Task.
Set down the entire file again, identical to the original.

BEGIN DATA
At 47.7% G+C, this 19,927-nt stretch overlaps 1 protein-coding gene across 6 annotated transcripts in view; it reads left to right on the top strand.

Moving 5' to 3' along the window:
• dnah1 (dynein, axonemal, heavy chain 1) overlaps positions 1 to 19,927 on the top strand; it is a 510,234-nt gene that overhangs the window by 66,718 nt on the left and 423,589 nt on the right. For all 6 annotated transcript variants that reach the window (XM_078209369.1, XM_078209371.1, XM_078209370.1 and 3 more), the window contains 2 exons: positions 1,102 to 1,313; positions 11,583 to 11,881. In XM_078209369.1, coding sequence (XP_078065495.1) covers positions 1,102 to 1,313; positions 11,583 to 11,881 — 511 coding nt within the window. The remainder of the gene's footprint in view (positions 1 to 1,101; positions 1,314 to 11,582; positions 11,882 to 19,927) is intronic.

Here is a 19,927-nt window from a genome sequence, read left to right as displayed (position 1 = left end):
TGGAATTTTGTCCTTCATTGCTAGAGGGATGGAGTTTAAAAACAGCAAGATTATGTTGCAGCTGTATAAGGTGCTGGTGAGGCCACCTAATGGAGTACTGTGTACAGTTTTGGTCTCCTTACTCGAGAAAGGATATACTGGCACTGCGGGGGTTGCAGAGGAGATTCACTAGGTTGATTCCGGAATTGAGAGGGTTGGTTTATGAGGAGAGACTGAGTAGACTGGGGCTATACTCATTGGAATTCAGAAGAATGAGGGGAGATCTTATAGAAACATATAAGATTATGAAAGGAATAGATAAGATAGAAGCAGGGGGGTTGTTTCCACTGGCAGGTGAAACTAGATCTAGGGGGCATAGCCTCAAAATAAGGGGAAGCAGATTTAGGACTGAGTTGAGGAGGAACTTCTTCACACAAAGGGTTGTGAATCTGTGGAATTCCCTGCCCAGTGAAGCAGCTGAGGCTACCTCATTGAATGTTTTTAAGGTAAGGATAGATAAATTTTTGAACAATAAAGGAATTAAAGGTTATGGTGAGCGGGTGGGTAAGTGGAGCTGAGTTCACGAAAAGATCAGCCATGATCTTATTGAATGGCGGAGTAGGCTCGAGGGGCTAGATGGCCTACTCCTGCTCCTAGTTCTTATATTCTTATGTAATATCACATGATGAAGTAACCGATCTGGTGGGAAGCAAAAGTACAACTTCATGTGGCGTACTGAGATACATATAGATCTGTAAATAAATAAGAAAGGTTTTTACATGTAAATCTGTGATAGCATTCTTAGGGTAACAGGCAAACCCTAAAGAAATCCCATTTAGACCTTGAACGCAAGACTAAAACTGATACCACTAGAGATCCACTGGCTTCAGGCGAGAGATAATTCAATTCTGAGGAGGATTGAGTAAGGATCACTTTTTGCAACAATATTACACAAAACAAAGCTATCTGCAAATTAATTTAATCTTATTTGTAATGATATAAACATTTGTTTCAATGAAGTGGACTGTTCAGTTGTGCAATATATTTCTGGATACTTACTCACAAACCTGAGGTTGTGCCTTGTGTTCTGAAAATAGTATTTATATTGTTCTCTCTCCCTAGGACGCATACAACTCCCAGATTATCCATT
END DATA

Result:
At 47.7% G+C, this 19,927-nt stretch overlaps 1 protein-coding gene across 6 annotated transcripts in view; it reads left to right on the top strand.

Moving 5' to 3' along the window:
• dnah1 (dynein, axonemal, heavy chain 1) overlaps positions 1 to 19,927 on the top strand; it is a 510,234-nt gene that overhangs the window by 66,718 nt on the left and 423,589 nt on the right. For all 6 annotated transcript variants that reach the window (XM_078209369.1, XM_078209371.1, XM_078209370.1 and 3 more), the window contains 2 exons: positions 1,102 to 1,313; positions 11,583 to 11,881. In XM_078209369.1, coding sequence (XP_078065495.1) covers positions 1,102 to 1,313; positions 11,583 to 11,881 — 511 coding nt within the window. The remainder of the gene's footprint in view (positions 1 to 1,101; positions 1,314 to 11,582; positions 11,882 to 19,927) is intronic.

Here is a 19,927-nt window from a genome sequence, read left to right as displayed (position 1 = left end):
TGGAATTTTGTCCTTCATTGCTAGAGGGATGGAGTTTAAAAACAGCAAGATTATGTTGCAGCTGTATAAGGTGCTGGTGAGGCCACCTAATGGAGTACTGTGTACAGTTTTGGTCTCCTTACTCGAGAAAGGATATACTGGCACTGCGGGGGTTGCAGAGGAGATTCACTAGGTTGATTCCGGAATTGAGAGGGTTGGTTTATGAGGAGAGACTGAGTAGACTGGGGCTATACTCATTGGAATTCAGAAGAATGAGGGGAGATCTTATAGAAACATATAAGATTATGAAAGGAATAGATAAGATAGAAGCAGGGGGGTTGTTTCCACTGGCAGGTGAAACTAGATCTAGGGGGCATAGCCTCAAAATAAGGGGAAGCAGATTTAGGACTGAGTTGAGGAGGAACTTCTTCACACAAAGGGTTGTGAATCTGTGGAATTCCCTGCCCAGTGAAGCAGCTGAGGCTACCTCATTGAATGTTTTTAAGGTAAGGATAGATAAATTTTTGAACAATAAAGGAATTAAAGGTTATGGTGAGCGGGTGGGTAAGTGGAGCTGAGTTCACGAAAAGATCAGCCATGATCTTATTGAATGGCGGAGTAGGCTCGAGGGGCTAGATGGCCTACTCCTGCTCCTAGTTCTTATATTCTTATGTAATATCACATGATGAAGTAACCGATCTGGTGGGAAGCAAAAGTACAACTTCATGTGGCGTACTGAGATACATATAGATCTGTAAATAAATAAGAAAGGTTTTTACATGTAAATCTGTGATAGCATTCTTAGGGTAACAGGCAAACCCTAAAGAAATCCCATTTAGACCTTGAACGCAAGACTAAAACTGATACCACTAGAGATCCACTGGCTTCAGGCGAGAGATAATTCAATTCTGAGGAGGATTGAGTAAGGATCACTTTTTGCAACAATATTACACAAAACAAAGCTATCTGCAAATTAATTTAATCTTATTTGTAATGATATAAACATTTGTTTCAATGAAGTGGACTGTTCAGTTGTGCAATATATTTCTGGATACTTACTCACAAACCTGAGGTTGTGCCTTGTGTTCTGAAAATAGTATTTATATTGTTCTCTCTCCCTAGGACGCATACAACTCCCAGATTATCCATT